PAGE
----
We've all heard about selling privately or to a dealership, but not at an auction. Whilst it is a less common way of selling your car, it does involve the help of an auction house to attract potential buyers. Start by contacting your local auction house, and they will arrange for you to come to their site with your car on a specified date and time. Their qualified technicians will inspect your vehicle, and if they decide they want to auction it, they come up with a description before listing it in the auction guide. They are likely to assess any damage on your car to place a financial value on it and subtract it from the price. The auction house gives their advice on what price you could sell your car for, and they take a commission when it is sold. However, you can set a reserve price for an extra fee, which is the minimum amount you want the price not to go below. They will take pictures of the vehicle and park the car in a lot so that buyers can view it. Some auction houses will have a digital publication as well as a printed one for buyers to see, meaning your car may be listed online.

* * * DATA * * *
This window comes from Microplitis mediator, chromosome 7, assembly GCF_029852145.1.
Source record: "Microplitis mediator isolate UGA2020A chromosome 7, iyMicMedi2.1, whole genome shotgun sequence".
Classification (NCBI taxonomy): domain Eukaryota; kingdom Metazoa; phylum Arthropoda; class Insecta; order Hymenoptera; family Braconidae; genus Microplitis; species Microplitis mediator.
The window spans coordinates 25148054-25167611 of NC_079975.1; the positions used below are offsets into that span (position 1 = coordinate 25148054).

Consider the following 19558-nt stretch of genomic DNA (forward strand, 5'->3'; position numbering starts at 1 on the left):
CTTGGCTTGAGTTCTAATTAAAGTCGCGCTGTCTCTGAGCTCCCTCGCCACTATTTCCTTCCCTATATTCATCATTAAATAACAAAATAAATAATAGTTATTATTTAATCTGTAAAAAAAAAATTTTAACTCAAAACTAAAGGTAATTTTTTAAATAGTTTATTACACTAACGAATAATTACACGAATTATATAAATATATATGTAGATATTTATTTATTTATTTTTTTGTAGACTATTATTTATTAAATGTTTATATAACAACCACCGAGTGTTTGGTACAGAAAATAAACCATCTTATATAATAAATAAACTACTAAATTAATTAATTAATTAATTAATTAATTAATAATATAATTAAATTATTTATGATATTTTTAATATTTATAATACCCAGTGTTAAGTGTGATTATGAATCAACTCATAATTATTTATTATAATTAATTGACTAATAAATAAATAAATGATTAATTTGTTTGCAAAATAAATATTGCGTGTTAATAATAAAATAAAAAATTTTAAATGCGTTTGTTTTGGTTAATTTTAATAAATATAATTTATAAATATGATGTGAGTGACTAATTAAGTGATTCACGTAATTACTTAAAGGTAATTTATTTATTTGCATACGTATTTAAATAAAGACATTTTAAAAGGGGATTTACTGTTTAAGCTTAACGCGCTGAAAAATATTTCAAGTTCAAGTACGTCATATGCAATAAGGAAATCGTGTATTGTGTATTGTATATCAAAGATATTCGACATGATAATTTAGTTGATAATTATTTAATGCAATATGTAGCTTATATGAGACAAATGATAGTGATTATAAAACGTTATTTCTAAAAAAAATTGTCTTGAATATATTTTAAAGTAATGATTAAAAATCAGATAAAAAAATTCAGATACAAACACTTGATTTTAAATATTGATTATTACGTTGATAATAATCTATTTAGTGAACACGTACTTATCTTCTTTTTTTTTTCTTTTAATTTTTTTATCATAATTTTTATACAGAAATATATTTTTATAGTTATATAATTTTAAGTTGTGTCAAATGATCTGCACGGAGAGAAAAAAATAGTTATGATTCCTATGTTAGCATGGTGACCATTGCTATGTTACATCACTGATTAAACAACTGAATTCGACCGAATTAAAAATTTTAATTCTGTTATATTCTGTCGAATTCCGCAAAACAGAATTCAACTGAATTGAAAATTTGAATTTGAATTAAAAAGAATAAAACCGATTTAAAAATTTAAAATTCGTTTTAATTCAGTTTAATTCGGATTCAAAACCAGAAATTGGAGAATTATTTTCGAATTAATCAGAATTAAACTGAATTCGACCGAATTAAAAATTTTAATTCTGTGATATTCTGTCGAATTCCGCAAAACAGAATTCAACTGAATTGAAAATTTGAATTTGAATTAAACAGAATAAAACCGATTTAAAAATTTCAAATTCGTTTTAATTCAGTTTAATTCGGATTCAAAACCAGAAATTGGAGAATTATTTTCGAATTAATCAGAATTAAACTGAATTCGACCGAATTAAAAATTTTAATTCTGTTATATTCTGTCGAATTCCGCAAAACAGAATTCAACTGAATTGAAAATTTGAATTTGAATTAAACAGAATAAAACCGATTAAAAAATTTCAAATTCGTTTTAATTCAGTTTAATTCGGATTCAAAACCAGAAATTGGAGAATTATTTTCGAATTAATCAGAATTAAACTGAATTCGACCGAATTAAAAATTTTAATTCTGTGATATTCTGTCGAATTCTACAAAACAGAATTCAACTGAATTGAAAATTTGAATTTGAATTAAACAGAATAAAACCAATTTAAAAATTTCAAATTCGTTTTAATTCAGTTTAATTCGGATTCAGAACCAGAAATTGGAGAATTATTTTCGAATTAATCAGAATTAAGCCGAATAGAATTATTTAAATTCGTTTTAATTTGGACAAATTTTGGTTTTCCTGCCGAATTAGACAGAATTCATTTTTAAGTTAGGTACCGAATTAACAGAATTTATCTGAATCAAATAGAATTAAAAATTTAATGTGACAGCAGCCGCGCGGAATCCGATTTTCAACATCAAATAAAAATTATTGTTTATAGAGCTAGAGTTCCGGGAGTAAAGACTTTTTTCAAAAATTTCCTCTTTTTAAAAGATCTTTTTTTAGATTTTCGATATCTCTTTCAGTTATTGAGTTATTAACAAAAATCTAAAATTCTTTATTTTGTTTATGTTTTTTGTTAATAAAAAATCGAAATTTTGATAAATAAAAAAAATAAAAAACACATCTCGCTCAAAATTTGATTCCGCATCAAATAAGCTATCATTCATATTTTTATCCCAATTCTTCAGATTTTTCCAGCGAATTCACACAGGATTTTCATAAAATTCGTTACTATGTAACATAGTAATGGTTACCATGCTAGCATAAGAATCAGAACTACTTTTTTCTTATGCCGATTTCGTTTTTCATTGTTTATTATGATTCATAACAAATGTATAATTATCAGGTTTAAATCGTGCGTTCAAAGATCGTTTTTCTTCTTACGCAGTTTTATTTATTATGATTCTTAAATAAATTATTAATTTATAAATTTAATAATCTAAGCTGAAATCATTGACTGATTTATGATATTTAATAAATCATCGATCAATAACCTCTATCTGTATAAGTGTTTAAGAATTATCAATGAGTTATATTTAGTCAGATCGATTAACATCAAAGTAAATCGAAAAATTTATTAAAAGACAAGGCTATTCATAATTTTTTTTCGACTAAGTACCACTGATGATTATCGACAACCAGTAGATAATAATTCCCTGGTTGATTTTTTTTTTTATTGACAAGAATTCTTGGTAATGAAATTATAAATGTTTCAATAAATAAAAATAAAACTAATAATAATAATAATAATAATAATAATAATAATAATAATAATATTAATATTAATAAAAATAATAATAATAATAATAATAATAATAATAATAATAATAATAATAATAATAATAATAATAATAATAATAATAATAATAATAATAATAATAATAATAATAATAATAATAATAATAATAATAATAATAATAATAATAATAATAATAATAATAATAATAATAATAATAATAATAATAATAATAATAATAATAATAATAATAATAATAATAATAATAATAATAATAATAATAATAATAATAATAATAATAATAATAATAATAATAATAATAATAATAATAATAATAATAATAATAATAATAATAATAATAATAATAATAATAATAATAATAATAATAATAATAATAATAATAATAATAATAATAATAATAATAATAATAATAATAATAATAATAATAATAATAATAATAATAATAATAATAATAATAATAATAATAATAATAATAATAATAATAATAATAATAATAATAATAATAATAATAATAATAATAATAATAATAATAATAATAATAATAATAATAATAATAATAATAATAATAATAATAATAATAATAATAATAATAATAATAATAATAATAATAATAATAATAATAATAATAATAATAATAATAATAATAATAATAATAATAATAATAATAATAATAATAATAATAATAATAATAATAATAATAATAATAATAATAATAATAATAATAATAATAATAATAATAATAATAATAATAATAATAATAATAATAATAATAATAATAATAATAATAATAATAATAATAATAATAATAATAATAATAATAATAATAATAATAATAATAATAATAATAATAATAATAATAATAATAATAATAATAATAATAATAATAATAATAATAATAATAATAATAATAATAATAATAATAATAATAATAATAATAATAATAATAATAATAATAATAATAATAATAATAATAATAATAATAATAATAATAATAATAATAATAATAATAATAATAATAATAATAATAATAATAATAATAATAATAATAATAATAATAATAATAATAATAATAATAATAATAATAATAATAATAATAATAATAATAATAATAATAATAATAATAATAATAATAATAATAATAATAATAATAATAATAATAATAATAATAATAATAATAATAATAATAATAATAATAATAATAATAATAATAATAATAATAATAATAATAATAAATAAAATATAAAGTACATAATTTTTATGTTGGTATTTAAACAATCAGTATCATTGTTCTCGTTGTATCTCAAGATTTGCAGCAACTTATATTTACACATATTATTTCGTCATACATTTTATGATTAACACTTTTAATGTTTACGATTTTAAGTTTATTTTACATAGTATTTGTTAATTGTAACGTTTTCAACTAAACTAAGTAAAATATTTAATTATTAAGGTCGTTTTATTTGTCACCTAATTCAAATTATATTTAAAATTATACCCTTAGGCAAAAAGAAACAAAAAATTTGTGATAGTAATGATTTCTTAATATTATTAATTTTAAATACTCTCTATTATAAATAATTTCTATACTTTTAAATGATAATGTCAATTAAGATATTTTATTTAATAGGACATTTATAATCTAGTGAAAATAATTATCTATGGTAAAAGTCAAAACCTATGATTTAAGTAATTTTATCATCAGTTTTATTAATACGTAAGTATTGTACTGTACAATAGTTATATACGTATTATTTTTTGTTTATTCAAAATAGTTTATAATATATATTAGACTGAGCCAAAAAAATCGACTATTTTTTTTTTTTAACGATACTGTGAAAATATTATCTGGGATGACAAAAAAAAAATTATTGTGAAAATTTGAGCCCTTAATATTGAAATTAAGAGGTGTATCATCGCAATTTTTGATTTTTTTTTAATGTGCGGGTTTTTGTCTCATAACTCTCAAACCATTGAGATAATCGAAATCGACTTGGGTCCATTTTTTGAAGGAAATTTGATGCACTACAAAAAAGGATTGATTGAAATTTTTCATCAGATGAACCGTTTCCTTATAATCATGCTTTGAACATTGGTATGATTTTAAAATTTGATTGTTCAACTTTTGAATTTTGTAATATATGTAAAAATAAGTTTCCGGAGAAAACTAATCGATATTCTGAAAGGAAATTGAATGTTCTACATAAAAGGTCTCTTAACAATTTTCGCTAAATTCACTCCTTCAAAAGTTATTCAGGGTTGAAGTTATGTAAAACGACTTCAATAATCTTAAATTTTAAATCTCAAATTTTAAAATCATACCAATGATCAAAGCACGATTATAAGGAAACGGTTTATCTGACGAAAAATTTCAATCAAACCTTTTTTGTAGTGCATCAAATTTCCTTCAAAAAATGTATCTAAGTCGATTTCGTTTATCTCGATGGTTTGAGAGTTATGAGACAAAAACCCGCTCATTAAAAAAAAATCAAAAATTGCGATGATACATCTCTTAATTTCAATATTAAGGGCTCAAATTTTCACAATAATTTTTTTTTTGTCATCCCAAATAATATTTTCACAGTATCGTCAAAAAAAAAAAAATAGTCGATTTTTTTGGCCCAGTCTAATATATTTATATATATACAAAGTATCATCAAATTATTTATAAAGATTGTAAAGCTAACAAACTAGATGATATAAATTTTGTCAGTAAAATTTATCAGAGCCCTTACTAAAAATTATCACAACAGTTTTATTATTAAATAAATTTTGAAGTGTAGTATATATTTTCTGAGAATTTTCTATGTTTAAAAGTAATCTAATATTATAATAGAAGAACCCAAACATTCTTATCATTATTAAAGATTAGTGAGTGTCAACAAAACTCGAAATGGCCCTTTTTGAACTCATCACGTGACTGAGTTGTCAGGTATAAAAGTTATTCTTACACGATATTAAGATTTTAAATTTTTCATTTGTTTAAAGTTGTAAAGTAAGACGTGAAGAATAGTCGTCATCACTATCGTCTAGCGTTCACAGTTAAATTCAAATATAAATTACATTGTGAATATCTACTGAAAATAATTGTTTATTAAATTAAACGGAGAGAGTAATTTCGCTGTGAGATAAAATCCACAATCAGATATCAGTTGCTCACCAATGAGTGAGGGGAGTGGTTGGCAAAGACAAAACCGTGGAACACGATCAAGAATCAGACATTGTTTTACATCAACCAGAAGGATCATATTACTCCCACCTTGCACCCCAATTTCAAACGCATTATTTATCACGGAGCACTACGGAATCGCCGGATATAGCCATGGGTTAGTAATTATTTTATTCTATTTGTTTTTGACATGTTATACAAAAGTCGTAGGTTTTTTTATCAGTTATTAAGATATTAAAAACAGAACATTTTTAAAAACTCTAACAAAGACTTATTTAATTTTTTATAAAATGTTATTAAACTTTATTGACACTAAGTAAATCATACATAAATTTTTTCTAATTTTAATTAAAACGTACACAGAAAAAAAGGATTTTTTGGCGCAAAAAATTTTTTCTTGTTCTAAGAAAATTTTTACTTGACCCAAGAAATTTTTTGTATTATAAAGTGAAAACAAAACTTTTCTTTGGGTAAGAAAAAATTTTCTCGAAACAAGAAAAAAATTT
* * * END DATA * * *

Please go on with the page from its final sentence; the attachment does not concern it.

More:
During the auction, it is worth noting that a bid is legally binding. However, if the highest bidder doesn't meet your reserve price, the auction house may invite you and the potential buyer to settle the sale with a compromise. Both parties are entitled to back out of the negotiations when attempting to come to a deal. If you can't agree on a deal, you may be able to keep your car at the auction house under the agreement for it to be entered in future auctions. However, you will incur an entry fee for further auctions and potentially storage fees if it takes more than several auctions to sell your car. Once your car is sold, it is the responsibility of the auction house to manage the necessary paperwork. Once they receive full payment for the vehicle, they will send you your payment.

If you want to sell a vehicle at an auction, you must be the registered keeper of the car and have sole and legal ownership. If getting an MOT annually is required, do this before going to the auction house as it makes the car condition look better-taken care of. Make copies of relevant car documentation such as the logbook and service records. Other appropriate documentation to be provided include the V5C registration certificate, vehicle handbook, garage receipts and service book. Consider getting professional valeting to ensure that car looks good. These steps will help you get the best price possible from the auction house, as they collectively improve the appearance and condition of the vehicle.

Selling Back to a Car Dealer